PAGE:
I’m a legal Florida resident that happens to own a home in Towns county paying big real estate taxes,and supporting your economy for 9 months out of the year. Don’t bad mouth my Florida tag just because it’s sitting in the parking lot of the only grocery store in town that I support.

  4. Jackie Hunter March 23, 2020 at 11:24 am

    Our Governor should step up and be a leader. He should declare travel restrictions so people are required to stay home. All you have to do is ride through the parking lots of department stores in Hiawassee, Blairsville, Murphy or Blue Ridge and you will see why this is needed. Shopping carts piled high with groceries and other supplies going back to places other than here. I believe in helping people but I believe you should help your own people first.

    • Kate Johnson March 23, 2020 at 12:29 pm

      People who live here 6 months a year, are your own people! Sorry you feel otherwise.

  5. LaJean Turner March 23, 2020 at 3:46 pm

    Robin,
    Important information for our community! How will our County deal with the influx of tourists that will be here soon? It seems that the highest stage of preparedness is where we should be now. Most people realized that Towns County could be hit with the virus later than other areas of much congestion. That means that once the influx of visitors, this community may be hit extremely hard, and may be the last to recover being that Towns County has the largest group of the oldest population in the State of Georgia.

  6. John March 23, 2020 at 9:57 pm

    I think they should block the mountains off! Period! They should have to show proof of residency to get across! Stay away! Please do not come up here and ruin us!!

    • Ruth Pratt April 11, 2020 at 7:26 am

      I totally agreei with you I totallydo.i have a sister in Hiawassee and one in mineral Bluff Ga.they should block off the Mtn.Hwy.they need to stay home.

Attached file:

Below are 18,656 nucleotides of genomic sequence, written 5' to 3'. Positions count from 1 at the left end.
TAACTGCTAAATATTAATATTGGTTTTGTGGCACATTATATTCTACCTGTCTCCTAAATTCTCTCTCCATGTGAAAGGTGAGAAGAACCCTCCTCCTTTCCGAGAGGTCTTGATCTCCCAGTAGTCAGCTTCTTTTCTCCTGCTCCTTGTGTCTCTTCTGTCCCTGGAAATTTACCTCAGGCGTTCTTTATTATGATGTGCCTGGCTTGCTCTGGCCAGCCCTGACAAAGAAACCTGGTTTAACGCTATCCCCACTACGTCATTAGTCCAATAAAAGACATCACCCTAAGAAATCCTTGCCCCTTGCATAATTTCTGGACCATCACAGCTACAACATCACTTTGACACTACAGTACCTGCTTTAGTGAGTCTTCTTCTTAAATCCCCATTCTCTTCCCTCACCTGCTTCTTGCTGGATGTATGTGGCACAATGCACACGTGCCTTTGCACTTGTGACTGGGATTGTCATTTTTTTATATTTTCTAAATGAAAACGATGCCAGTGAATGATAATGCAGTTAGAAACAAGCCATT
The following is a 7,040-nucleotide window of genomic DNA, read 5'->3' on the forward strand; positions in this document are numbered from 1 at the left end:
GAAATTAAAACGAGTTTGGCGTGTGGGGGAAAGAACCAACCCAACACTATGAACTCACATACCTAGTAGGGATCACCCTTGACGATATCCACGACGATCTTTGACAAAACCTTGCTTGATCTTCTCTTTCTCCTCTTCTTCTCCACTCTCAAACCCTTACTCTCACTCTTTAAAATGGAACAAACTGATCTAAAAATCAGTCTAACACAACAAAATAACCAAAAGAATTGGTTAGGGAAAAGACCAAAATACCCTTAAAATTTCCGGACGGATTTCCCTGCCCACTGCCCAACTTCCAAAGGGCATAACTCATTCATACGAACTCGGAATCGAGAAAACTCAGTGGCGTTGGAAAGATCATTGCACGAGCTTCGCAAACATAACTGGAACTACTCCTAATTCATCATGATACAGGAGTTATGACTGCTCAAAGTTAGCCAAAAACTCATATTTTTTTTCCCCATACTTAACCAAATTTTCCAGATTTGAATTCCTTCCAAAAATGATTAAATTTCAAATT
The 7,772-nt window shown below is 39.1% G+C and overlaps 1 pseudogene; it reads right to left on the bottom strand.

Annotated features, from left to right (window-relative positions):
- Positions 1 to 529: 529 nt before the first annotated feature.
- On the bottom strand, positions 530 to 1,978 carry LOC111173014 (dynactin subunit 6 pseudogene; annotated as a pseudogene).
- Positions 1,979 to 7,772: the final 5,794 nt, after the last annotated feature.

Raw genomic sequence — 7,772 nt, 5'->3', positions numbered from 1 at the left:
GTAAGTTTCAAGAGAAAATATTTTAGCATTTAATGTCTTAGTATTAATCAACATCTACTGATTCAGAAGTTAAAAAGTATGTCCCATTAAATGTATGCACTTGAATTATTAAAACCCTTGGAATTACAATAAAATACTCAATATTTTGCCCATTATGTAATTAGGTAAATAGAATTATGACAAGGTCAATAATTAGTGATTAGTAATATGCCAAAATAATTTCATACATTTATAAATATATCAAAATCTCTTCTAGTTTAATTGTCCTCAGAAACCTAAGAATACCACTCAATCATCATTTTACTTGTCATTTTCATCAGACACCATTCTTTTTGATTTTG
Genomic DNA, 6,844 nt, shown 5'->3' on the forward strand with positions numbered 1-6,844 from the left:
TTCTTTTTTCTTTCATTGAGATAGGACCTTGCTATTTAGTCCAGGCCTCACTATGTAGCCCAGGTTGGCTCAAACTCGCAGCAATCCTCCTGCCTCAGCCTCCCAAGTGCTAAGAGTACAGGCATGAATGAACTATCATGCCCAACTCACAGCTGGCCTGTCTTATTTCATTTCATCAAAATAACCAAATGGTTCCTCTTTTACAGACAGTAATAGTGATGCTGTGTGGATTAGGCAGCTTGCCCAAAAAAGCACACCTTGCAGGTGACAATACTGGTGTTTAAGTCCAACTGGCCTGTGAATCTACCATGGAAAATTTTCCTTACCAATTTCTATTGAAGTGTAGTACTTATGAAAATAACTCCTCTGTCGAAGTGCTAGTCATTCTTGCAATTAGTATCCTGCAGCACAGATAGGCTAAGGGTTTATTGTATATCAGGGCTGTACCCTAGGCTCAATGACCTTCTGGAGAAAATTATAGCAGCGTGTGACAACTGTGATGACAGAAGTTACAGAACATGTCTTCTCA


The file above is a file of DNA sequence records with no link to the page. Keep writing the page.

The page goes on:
7. William Dailey March 24, 2020 at 7:23 am

    After we have a case then we will act ,just like Trump did. He waited until we got infected by a hoax virus as he called it and then he closed the borders. That’s like letting a killer into your house and then locking the doors. It’s to late.

  8. Joe Shullson March 26, 2020 at 10:25 am

    Thank you FYN for your humble service to this county! Your the FOX NEWS of the mountains!

  9. ILENA ROYSTER March 26, 2020 at 11:44 am

    I think most year round residents understand that there are people from Florida who have homes here where they spend several months a year, and yes, they are a part of our community. What’s at issue is the timing of their arrival due to COVID. What is being asked of people is if you’re not already here, do not come. It’s safer to shelter in place where you are than travel and stop at numerous places along the way and risk not only bringing the infection with you, but overloading our already strapped resources and medical services. The article did say that it’s the license plates from Atlanta and GA communities south of that made it obvious that they were “visitors” who may be here and shouldn’t be. Campers have filled the campgrounds that are open and that’s a huge problem. They should have been closed for camping early on, IMO. Those folks are putting additional pressure on weekly runs to the grocery store.

  10. Eddie Gosnell March 27, 2020 at 6:20 pm

    Can’t understand why leaders want to wait till the virus hits and then try doing something about it. Just look at the numbers state wide and see how that has worked out.At least Fanning county has locked down their county, Sheriff Dept said were stopping all out of town tags and inquiring about reason for being there. $1000.00 fine for breaking their stay at home shelter rules.

    • Priscilla March 31, 2020 at 8:53 pm

      My husband and I use to come to Hiawassee off and on and purchased a small place here. I understand how visitors feel like they are left out or got some horrible diseases. But after my husband passed away I have made Hiawasse my home nearly 3 years. The problems is Towns county can’t get deliveries here as fast as people down the mountains. When visitors come we run out of neccessary items that can’t be replaced fast enough for many people. Just think about that before you shop at our only 2 places here. INGLES AND DOLLAR GENERALL. Thank you

  11. Harry Rowland March 28, 2020 at 12:55 am

    Dear Florida People, thank you for your financial support for Towns County. You are lucky people. You have your cake and get to eat it also. The mountains of northern Georgia serve as a refuge and resort to many people. Please understand that the local residents have no place to run to like you do in the midst of this outrageous viral epidemic. So please just let all derogatory comments about you be like water off a ducks back. Thanks, Harry Rowland

  12. Kate Roberts March 28, 2020 at 5:21 pm

    I am reading this from South Fulton and couldn’t agree more. Stay home Atlanta! I would love to visit my father up there but have enough sense to stay away!